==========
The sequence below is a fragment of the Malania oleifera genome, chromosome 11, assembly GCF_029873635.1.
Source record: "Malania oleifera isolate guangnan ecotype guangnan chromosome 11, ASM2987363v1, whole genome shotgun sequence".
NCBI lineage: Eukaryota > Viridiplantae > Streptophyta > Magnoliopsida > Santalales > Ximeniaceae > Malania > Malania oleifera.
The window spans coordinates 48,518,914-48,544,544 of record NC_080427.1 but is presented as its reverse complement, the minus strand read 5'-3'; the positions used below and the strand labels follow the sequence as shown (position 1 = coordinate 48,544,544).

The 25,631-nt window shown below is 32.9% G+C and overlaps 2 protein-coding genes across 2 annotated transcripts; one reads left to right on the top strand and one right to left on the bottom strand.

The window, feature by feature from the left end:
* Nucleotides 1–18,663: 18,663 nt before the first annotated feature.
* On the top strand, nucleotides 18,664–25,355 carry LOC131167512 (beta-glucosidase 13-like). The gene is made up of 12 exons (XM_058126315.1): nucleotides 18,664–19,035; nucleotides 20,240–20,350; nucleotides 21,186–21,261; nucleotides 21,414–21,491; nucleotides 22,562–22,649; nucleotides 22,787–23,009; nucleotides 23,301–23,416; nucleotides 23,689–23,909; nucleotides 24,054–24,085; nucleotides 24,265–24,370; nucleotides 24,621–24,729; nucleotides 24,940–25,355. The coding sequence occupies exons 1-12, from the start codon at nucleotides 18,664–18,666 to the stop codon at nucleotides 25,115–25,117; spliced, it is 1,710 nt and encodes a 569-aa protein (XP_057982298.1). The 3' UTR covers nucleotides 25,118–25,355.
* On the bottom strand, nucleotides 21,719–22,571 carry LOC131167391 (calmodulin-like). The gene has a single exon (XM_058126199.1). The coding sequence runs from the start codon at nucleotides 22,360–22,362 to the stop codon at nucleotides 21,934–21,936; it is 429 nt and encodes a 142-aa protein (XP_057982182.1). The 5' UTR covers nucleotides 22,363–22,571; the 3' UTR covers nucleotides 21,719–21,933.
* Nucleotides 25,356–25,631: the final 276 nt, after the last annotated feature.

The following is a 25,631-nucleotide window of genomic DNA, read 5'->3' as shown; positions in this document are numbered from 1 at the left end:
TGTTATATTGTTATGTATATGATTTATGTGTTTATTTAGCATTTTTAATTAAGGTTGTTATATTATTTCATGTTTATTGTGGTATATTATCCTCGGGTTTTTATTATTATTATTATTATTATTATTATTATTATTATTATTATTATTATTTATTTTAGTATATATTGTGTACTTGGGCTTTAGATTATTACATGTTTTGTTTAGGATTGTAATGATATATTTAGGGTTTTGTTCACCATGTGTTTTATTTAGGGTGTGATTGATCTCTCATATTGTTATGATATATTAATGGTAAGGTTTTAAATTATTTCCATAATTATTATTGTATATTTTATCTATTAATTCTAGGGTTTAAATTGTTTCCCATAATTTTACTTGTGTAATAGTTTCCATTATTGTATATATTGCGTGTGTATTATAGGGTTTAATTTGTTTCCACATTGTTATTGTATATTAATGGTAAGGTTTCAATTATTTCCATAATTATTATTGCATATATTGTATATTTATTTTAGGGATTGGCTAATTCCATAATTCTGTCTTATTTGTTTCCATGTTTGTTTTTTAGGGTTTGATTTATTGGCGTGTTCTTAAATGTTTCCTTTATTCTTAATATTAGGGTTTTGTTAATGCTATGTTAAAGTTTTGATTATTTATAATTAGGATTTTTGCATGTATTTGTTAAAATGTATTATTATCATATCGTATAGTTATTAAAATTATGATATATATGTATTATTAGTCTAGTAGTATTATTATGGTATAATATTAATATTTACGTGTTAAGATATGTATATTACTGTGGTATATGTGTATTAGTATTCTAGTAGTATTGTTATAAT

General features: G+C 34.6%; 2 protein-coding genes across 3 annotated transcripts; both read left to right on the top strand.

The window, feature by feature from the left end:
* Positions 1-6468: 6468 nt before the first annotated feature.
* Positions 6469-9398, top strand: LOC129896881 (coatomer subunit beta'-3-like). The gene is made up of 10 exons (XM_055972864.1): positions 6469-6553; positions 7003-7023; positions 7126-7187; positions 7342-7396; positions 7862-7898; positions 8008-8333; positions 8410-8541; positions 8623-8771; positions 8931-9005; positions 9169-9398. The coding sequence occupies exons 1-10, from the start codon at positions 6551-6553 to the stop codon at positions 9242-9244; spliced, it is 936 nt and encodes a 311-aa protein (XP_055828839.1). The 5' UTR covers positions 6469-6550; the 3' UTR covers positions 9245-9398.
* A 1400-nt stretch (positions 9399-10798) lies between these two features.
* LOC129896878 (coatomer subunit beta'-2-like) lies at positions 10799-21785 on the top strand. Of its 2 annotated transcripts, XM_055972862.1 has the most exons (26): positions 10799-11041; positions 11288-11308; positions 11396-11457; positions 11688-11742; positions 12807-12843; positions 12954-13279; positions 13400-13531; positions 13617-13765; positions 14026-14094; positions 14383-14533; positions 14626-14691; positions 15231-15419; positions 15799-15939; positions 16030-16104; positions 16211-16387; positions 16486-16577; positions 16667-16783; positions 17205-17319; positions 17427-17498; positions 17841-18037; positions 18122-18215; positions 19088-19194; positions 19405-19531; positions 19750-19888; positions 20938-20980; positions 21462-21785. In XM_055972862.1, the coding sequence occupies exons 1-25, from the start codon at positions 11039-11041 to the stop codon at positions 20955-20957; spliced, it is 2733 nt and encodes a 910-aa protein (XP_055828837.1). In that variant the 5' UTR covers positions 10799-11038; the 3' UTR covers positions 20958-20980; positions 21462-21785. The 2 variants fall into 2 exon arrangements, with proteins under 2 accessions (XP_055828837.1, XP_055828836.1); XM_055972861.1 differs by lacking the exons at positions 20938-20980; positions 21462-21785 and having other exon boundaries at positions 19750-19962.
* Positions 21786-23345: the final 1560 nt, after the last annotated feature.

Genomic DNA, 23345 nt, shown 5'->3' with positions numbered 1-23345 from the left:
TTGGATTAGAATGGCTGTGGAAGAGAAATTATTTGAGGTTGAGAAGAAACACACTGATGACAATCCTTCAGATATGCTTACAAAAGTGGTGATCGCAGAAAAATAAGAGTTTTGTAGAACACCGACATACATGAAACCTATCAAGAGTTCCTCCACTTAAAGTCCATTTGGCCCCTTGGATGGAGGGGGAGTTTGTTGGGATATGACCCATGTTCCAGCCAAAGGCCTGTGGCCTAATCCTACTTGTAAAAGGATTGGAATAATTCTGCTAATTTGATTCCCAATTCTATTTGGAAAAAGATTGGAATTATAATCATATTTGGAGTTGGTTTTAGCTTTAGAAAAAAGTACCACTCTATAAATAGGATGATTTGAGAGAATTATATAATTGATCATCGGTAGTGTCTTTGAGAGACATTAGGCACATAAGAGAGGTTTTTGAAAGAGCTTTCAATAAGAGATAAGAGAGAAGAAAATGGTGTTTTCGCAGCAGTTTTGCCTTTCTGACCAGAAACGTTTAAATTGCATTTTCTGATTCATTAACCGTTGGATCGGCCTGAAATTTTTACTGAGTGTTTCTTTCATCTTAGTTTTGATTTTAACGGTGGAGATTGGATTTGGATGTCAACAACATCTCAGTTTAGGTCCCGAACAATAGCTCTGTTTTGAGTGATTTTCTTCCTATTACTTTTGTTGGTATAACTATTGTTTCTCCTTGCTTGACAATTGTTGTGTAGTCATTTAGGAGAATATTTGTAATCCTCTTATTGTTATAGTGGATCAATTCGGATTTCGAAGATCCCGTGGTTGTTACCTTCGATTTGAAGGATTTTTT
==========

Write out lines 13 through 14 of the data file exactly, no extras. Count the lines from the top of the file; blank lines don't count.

General features: G+C 34.6%; 2 protein-coding genes across 3 annotated transcripts; both read left to right on the top strand.

The window, feature by feature from the left end: